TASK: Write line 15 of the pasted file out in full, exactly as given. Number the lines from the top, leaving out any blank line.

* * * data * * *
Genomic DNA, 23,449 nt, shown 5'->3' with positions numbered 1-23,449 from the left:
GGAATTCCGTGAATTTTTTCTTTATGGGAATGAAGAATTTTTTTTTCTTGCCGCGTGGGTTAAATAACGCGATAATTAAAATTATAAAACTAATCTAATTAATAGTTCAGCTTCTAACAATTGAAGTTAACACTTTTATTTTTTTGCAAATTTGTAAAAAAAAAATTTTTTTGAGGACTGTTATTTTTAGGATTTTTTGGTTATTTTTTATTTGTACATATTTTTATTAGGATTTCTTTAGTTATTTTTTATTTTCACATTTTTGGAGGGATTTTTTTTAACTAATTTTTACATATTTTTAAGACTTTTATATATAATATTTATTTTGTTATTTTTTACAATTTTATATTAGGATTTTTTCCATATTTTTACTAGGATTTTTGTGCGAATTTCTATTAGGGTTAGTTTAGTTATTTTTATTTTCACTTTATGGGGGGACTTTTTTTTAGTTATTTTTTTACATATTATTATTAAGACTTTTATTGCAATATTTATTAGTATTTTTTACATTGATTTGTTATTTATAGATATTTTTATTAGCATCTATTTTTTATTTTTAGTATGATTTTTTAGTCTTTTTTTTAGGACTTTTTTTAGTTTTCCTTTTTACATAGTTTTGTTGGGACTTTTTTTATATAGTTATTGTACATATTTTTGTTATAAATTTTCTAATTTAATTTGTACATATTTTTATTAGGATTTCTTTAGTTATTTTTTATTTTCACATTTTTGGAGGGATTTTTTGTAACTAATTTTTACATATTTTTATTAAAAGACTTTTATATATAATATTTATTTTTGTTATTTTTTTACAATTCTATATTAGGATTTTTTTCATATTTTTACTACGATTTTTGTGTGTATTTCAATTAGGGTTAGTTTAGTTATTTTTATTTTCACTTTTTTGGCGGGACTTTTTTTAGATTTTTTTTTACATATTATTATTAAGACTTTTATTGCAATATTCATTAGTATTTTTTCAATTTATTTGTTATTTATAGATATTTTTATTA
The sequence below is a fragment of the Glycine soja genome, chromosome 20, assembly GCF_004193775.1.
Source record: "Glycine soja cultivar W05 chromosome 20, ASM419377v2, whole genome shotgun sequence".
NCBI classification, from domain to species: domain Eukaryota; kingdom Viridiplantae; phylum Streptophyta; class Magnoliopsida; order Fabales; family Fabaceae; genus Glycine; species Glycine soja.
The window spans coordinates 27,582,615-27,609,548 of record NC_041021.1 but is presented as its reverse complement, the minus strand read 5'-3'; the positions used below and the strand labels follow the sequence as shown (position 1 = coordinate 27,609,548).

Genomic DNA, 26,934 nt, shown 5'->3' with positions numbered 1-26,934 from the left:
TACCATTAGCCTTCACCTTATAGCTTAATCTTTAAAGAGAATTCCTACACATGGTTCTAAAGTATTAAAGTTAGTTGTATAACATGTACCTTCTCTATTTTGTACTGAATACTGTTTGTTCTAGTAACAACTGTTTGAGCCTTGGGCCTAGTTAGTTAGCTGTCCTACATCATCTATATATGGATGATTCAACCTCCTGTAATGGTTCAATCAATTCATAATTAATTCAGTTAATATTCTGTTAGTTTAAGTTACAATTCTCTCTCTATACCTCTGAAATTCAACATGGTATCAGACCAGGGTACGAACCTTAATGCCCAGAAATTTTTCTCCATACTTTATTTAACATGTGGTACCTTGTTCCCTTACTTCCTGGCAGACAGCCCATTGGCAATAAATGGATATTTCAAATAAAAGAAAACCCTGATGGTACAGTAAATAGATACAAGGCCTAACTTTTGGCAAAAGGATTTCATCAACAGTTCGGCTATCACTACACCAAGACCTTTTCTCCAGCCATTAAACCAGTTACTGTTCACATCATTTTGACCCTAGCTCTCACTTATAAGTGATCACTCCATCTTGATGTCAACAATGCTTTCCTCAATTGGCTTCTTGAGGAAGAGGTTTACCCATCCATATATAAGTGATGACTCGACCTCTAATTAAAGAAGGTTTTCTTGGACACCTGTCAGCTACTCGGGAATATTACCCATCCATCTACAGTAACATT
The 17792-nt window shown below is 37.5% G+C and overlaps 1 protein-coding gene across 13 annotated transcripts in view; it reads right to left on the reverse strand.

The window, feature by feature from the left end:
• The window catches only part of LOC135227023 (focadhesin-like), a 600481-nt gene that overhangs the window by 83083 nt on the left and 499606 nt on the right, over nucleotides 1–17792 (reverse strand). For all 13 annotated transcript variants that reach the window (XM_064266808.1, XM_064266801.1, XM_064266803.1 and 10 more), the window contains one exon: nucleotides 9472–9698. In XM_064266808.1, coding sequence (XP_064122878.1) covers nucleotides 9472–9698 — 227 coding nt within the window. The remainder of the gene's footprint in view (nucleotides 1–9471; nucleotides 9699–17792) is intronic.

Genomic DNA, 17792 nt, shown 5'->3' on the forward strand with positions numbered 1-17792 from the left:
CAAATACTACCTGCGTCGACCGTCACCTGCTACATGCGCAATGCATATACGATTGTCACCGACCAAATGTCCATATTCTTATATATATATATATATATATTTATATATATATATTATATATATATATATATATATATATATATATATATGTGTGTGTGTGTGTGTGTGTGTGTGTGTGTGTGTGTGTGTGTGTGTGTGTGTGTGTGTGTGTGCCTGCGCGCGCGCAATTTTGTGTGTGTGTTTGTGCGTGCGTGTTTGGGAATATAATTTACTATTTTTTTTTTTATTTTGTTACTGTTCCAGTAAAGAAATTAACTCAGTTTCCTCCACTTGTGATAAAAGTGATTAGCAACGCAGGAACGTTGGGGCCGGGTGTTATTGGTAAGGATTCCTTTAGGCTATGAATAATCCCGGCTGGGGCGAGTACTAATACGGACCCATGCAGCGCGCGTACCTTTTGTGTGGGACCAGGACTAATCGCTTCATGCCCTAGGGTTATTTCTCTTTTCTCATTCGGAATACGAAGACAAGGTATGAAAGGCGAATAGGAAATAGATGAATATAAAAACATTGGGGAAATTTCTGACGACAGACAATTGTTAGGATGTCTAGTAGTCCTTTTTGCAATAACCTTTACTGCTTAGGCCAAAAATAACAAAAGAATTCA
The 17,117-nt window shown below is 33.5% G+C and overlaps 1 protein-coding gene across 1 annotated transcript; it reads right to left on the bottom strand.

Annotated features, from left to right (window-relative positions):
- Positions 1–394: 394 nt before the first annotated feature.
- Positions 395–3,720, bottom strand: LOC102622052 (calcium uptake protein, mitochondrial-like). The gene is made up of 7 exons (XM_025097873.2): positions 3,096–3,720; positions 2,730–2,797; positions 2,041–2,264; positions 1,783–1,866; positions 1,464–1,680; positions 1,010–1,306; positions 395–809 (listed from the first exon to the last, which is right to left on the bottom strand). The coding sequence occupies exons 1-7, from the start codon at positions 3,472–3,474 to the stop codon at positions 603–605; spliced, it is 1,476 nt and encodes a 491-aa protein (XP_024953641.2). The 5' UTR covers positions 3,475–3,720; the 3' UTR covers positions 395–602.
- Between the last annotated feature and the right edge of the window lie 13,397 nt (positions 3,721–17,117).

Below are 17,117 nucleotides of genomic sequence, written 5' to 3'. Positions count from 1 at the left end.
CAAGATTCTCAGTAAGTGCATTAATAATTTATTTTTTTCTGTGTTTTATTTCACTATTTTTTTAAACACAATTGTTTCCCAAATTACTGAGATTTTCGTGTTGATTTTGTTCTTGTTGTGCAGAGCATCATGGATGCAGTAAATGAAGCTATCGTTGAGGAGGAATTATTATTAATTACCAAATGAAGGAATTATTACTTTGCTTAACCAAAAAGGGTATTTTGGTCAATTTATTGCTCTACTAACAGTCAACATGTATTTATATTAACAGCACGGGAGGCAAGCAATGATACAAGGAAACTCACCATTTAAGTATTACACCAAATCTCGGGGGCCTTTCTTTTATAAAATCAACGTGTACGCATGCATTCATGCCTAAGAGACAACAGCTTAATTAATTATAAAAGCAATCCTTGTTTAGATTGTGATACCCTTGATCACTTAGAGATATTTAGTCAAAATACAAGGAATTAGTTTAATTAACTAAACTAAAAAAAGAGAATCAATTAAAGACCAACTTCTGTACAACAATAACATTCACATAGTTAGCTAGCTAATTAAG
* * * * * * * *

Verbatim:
Annotated features, from left to right (window-relative positions):